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Police officers injured as scuffles broke out following annual sham fight in Scarva

Two police officers were injured during an incident which took place following the annual sham fight in Scarva today.

Six people were arrested after scuffles broke out during the annual demonstration organised by the Royal Black Institution.

The officers were treated at the scene and the parade was delayed as a result of the incident.

Armagh I understands that the train carrying members of the Royal Black preceptory from the Portadown district was also held today.

There was a heavy police presence throughout the day at the event, which saw upwards of 100,000 descend on the picturesque village.

The incident happened during the return leg of the demonstration.

And, despite the occurrence, it did not detract from what was a fantastic day out for all the family.

From an early hour, thousands began to arrive to take up the best vantage points to witness the annual spectacle, the biggest single stand-alone event in the local calendar.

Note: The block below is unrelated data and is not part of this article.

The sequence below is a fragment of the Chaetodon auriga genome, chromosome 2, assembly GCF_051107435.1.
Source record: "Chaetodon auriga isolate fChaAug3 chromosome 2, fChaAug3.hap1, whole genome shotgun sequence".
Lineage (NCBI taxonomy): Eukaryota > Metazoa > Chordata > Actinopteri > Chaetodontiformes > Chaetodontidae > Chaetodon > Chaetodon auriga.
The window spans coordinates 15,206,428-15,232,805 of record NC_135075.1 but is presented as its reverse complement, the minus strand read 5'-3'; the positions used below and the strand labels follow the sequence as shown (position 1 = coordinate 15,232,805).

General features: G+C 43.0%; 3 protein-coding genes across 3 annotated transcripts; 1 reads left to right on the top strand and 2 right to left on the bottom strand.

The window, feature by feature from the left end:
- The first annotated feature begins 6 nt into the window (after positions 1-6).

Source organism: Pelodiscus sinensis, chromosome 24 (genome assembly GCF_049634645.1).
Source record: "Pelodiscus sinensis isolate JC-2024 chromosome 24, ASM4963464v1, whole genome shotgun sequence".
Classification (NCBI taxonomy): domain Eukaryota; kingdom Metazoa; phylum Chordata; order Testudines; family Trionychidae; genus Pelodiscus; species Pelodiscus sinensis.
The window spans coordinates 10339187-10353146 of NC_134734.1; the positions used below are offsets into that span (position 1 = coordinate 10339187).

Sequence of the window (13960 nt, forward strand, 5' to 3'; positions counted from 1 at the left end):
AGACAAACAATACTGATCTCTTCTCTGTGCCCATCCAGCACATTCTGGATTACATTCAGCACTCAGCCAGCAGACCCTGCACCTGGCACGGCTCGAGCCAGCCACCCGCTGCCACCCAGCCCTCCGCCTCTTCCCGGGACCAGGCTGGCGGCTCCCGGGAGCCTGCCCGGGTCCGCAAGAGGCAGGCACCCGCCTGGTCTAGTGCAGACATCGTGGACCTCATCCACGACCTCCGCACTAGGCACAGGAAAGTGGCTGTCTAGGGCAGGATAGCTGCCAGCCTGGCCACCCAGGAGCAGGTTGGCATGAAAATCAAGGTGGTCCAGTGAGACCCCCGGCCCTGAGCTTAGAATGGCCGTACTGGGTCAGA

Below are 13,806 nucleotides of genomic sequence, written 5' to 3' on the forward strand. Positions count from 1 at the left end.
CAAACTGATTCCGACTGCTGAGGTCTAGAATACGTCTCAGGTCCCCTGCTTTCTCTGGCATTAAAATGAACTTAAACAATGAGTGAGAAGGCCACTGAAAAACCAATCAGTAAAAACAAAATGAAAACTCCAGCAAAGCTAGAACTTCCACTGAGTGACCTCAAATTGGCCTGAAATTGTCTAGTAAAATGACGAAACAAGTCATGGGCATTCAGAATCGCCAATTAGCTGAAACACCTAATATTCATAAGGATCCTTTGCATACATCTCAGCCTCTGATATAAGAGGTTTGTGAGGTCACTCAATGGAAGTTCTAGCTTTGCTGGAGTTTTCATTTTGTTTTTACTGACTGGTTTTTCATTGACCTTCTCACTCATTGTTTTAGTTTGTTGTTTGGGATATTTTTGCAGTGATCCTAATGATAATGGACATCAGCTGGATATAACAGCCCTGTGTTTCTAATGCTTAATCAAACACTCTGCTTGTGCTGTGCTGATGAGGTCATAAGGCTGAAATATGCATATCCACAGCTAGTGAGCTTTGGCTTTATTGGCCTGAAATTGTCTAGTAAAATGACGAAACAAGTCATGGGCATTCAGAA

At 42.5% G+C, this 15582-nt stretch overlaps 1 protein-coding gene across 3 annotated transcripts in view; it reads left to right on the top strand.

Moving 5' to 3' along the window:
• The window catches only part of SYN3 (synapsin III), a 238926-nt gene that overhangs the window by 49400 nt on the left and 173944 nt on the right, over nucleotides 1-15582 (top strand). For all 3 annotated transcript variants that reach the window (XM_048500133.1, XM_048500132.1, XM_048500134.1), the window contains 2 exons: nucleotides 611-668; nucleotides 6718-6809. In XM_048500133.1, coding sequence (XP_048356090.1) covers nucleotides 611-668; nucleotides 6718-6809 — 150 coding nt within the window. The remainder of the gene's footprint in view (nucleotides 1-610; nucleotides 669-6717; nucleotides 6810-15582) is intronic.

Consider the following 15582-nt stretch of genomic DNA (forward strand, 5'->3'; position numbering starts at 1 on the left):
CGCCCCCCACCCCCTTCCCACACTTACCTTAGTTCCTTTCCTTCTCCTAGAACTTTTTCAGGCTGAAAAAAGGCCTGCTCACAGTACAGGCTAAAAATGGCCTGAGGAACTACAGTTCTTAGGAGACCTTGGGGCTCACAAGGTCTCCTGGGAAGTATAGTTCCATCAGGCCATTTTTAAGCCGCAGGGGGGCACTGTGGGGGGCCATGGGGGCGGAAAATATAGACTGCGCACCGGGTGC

A total of 71 bands, accompanied by local Preceptories, made their way  through the village en route to the demesne.

There was a fine mix of bands, including pipe, silver and accordion.

There was a particularly large show of flute bands, with Drumderg Loyalists from Keady, Ballyrea Boyne Defenders, Bessbrook True Blues, Kilcluney Volunteers and Portadown True Blues among their number.

Two visiting bands from Scotland also paraded, with the perennial favourites, Black Skull Flute Band from Glasgow applauded by the appreciative crowds as they passed into the demesne, where the speeches and resolutions were read in front of Scarvagh House.

The actual Sham Fight – the re-enactment of King William’s victory over King James – was what most came to see and, with the crack of the weaponry and the horse-back figures surrounded by the spectators who followed their every move.

The sun shone throughout the day and there was no need for any umbrellas this year. The traditional ice-cream vans and hot food vans at the demesne did a roaring trade, as participants took the opportunity to rest weary feet and enjoy some welcome refreshments before the return journey.

It was a day with a real family feel and the fun fair at the far end of the demesne really added to the occasion, the young – and not so young – queuing to put their nerves to the test with the ‘Terminator’ a particular favourite.

It was all over too soon for most and the organisers are to be commended for once again laying on a day of spectacle, of colour, of pageantry, where many aquaintances were renewed and many, many more memories made.

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